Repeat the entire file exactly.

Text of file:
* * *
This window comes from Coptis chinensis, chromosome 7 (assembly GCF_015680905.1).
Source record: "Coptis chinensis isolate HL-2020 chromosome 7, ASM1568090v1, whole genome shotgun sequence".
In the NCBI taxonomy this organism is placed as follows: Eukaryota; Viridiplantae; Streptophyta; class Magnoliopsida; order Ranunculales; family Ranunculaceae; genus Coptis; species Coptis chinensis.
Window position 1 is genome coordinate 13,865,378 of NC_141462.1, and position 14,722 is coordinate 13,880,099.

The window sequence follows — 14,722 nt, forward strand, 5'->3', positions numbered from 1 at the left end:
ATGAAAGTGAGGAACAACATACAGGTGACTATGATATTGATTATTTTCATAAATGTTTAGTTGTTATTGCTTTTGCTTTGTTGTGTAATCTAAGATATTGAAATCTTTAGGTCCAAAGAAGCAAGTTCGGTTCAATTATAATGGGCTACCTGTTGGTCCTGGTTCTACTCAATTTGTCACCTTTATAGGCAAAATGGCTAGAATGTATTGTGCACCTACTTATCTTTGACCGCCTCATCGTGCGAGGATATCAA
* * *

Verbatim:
This window comes from Coptis chinensis, chromosome 7 (assembly GCF_015680905.1).
Source record: "Coptis chinensis isolate HL-2020 chromosome 7, ASM1568090v1, whole genome shotgun sequence".
In the NCBI taxonomy this organism is placed as follows: Eukaryota; Viridiplantae; Streptophyta; class Magnoliopsida; order Ranunculales; family Ranunculaceae; genus Coptis; species Coptis chinensis.
Window position 1 is genome coordinate 13,865,378 of NC_141462.1, and position 14,722 is coordinate 13,880,099.

The window sequence follows — 14,722 nt, forward strand, 5'->3', positions numbered from 1 at the left end:
ATGAAAGTGAGGAACAACATACAGGTGACTATGATATTGATTATTTTCATAAATGTTTAGTTGTTATTGCTTTTGCTTTGTTGTGTAATCTAAGATATTGAAATCTTTAGGTCCAAAGAAGCAAGTTCGGTTCAATTATAATGGGCTACCTGTTGGTCCTGGTTCTACTCAATTTGTCACCTTTATAGGCAAAATGGCTAGAATGTATTGTGCACCTACTTATCTTTGACCGCCTCATCGTGCGAGGATATCAA